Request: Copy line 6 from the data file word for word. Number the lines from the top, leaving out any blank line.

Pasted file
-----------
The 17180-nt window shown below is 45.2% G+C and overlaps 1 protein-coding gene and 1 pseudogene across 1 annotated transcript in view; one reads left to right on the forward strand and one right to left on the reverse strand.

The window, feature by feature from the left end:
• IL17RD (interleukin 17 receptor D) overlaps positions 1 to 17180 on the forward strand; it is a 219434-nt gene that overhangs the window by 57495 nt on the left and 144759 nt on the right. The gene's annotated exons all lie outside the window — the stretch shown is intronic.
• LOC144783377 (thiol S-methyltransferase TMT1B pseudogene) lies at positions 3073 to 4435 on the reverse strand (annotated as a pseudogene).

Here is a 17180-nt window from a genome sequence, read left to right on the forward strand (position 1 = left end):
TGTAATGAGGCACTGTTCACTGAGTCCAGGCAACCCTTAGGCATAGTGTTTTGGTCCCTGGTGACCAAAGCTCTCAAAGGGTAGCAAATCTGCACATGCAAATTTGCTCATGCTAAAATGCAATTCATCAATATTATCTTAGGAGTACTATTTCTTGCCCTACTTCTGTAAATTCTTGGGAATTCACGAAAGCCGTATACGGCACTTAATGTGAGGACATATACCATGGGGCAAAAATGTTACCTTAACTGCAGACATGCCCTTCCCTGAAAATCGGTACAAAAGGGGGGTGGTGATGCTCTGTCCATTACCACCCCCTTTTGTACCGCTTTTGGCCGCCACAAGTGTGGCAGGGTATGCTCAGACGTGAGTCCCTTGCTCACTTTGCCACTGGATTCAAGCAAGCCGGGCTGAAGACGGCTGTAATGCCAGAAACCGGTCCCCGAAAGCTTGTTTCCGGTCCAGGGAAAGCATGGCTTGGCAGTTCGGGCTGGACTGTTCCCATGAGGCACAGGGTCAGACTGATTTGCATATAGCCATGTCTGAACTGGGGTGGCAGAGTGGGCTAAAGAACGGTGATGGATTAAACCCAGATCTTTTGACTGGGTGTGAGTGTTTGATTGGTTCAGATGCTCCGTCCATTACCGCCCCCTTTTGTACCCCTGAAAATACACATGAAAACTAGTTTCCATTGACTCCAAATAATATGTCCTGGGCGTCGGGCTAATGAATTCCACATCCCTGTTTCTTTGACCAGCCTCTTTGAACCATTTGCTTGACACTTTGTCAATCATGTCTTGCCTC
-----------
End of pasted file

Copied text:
TGTAATGAGGCACTGTTCACTGAGTCCAGGCAACCCTTAGGCATAGTGTTTTGGTCCCTGGTGACCAAAGCTCTCAAAGGGTAGCAAATCTGCACATGCAAATTTGCTCATGCTAAAATGCAATTCATCAATATTATCTTAGGAGTACTATTTCTTGCCCTACTTCTGTAAATTCTTGGGAATTCACGAAAGCCGTATACGGCACTTAATGTGAGGACATATACCATGGGGCAAAAATGTTACCTTAACTGCAGACATGCCCTTCCCTGAAAATCGGTACAAAAGGGGGGTGGTGATGCTCTGTCCATTACCACCCCCTTTTGTACCGCTTTTGGCCGCCACAAGTGTGGCAGGGTATGCTCAGACGTGAGTCCCTTGCTCACTTTGCCACTGGATTCAAGCAAGCCGGGCTGAAGACGGCTGTAATGCCAGAAACCGGTCCCCGAAAGCTTGTTTCCGGTCCAGGGAAAGCATGGCTTGGCAGTTCGGGCTGGACTGTTCCCATGAGGCACAGGGTCAGACTGATTTGCATATAGCCATGTCTGAACTGGGGTGGCAGAGTGGGCTAAAGAACGGTGATGGATTAAACCCAGATCTTTTGACTGGGTGTGAGTGTTTGATTGGTTCAGATGCTCCGTCCATTACCGCCCCCTTTTGTACCCCTGAAAATACACATGAAAACTAGTTTCCATTGACTCCAAATAATATGTCCTGGGCGTCGGGCTAATGAATTCCACATCCCTGTTTCTTTGACCAGCCTCTTTGAACCATTTGCTTGACACTTTGTCAATCATGTCTTGCCTC